The link between the contraceptive pill and female hair loss


Nearly all sexually active women between the ages of 15 and 44 have tried taking the contraceptive pill. About 26% of these women decided to continue taking it as a contraceptive system.

As with any medication, the birth control pill can cause side effects. Some women may notice their hair thinning while taking it, while others may lose a lot of hair after stopping it.


Functioning of the birth control pill

Birth control pills prevent pregnancy in different ways. Most pills contain artificial forms of the female hormones estrogen and progesterone. Normally, an increase in estrogen causes a mature egg to leave the ovaries during a woman’s menstrual cycle. This phenomenon is called ovulation.

Birth control pills stop the increase in estrogen that causes the egg to release. They thicken the mucus around the cervix, making it difficult for sperm to swim to the egg.

Birth control pills also change the lining of the uterus. If an egg is fertilized, it usually cannot implant and grow because of this change.


Oral contraceptives and hair thinning

Oral contraceptives can cause hormonal changes that can lead to hair loss for some women. These cause hair to go from the growth phase to the resting phase too soon and for too long.
This form of hair loss is called telogen effluvium. Large amounts of hair can fall out during this process. People with a genetic predisposition to hair loss may find that birth control pills, which contain high levels of androgens, such as Loestrin and Microgestin, can cause thinning and hair loss. Androgens or dihydrotestosterone (DHT) can shrink hair follicles on the scalp, and you can find testimonials on the Internet of women who claim to have lost up to 50% of their hair due to hormonal contraceptives.

Theoretically, almost any medication could cause hair loss, as the drugs all affect you differently. But if you are genetically predisposed to female pattern hair loss or if your follicles are damaged, oral contraceptives could affect your hair, even causing a condition known as telogen effluvium. This causes hair to enter its resting phase prematurely and fall out even before a new growth cycle can begin. This usually lasts no more than six months, but can progress to the more severe chronic telogen effluvium that lasts at least six months.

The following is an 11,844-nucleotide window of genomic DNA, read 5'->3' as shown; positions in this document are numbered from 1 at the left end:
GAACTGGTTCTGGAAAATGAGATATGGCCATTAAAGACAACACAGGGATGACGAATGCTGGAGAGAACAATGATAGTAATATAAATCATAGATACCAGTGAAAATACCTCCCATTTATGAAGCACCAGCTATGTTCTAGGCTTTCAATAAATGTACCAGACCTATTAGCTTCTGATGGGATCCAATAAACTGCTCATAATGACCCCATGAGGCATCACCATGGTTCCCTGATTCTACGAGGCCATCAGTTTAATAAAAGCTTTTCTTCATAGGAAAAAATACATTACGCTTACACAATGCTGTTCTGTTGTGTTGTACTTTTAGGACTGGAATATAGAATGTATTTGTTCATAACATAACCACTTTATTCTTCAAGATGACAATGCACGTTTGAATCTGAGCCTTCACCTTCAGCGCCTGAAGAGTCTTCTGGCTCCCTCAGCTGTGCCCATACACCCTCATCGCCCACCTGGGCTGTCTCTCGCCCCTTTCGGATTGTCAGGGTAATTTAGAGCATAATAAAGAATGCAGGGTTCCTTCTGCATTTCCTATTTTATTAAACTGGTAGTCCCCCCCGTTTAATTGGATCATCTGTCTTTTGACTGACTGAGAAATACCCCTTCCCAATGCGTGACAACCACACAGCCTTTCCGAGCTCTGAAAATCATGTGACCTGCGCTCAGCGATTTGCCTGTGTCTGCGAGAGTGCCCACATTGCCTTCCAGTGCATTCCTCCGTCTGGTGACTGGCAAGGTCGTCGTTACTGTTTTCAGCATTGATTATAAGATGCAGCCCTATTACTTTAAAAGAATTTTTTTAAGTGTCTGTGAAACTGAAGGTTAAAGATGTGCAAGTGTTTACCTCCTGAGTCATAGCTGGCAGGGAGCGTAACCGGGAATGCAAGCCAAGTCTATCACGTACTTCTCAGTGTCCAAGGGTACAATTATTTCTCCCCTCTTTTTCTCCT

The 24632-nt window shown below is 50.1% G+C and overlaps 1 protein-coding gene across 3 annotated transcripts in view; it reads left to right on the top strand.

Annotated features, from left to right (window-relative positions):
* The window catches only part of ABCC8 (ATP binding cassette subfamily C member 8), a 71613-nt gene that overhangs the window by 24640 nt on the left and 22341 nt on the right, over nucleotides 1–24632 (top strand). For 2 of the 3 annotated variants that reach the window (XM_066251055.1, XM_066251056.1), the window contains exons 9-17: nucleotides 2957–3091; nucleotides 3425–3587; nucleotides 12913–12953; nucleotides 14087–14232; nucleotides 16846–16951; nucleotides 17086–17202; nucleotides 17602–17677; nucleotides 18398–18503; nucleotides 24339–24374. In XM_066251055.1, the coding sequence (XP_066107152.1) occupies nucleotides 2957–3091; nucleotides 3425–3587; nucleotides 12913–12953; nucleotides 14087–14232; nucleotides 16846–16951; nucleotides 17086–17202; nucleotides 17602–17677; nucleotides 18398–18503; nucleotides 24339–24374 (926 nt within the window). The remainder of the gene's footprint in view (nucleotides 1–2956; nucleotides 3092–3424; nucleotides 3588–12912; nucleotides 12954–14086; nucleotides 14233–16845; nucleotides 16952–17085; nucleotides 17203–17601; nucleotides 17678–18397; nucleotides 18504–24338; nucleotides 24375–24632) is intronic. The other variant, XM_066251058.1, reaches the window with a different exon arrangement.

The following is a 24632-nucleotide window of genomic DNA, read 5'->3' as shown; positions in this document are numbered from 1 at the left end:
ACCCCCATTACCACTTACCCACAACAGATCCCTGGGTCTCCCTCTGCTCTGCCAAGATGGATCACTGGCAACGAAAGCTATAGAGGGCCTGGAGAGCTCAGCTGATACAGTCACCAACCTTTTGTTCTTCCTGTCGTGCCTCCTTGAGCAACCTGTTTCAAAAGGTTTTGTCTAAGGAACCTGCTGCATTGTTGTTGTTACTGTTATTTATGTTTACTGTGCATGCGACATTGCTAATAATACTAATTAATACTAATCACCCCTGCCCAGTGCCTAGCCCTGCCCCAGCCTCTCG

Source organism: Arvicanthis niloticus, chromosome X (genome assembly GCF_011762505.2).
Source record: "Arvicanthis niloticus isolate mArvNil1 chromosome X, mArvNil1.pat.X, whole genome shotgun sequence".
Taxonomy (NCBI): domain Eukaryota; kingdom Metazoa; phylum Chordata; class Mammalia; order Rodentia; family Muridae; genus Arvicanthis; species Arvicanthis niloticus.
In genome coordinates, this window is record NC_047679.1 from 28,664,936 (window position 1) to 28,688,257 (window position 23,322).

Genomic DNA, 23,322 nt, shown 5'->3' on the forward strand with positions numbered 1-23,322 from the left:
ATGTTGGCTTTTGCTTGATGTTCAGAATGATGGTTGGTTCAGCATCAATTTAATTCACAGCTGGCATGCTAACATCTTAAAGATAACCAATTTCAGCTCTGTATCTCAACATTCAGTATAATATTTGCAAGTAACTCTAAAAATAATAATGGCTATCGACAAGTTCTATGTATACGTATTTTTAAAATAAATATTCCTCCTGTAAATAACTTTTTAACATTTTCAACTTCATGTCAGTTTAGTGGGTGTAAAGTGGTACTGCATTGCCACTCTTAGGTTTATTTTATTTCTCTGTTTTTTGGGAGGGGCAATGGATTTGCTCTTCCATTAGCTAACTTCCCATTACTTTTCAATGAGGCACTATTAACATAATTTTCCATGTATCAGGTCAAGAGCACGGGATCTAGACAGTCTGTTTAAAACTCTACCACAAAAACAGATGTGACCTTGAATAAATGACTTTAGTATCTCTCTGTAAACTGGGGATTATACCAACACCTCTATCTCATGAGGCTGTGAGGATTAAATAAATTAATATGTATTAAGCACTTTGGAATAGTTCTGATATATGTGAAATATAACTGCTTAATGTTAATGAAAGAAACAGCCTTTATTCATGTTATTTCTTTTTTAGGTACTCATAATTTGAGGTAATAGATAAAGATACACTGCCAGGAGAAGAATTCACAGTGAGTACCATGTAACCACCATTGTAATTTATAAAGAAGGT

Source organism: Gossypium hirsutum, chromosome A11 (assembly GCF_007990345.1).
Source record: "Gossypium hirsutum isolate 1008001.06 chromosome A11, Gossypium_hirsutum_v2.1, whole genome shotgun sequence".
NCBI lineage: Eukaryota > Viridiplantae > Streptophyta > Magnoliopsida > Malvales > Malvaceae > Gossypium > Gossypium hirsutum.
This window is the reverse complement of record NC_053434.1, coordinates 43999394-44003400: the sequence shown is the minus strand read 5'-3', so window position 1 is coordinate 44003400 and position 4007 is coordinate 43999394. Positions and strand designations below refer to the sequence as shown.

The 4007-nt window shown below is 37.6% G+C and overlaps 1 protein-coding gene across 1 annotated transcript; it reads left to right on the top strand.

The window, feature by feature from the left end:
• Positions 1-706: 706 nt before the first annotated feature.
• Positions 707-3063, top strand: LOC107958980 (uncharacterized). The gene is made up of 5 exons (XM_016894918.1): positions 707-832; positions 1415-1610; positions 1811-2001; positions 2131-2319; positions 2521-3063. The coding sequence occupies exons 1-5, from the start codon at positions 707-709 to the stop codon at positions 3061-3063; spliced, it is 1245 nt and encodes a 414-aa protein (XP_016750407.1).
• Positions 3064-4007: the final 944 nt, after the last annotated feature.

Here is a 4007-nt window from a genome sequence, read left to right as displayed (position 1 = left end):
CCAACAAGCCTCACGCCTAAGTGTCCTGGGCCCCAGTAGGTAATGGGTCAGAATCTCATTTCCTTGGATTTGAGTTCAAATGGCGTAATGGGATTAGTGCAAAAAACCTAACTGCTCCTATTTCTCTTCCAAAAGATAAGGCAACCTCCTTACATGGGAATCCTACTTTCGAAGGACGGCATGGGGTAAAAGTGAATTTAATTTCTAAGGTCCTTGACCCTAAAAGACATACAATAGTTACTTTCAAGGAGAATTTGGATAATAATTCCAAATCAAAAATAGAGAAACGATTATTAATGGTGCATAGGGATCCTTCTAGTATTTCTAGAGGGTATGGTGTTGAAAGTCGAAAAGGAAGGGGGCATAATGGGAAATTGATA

Problems can arise when you start taking the pill, when you stop taking it, or even when you switch brands.
You can ask your family doctor about a birth control pill with a low androgen content, but you may want to consider non-hormonal birth control if you have a family history of hair loss.
In general, hair loss will no longer be an issue once your body adjusts to the new hormone levels, so it may just be a case of waiting.

Other hormonal methods of birth control can also cause or worsen hair loss. These methods include:

  • Hormonal injections, such as Depo-Provera
  • Skin patches, such as Xulane
  • Progestin implants, such as Nexplanon
  • Vaginal rings, such as Nuvaring

Hair loss caused by birth control pills is usually temporary. It should stop within a few months after your body gets used to the pill.
Hair loss should also stop after you stop taking the pill for a while.


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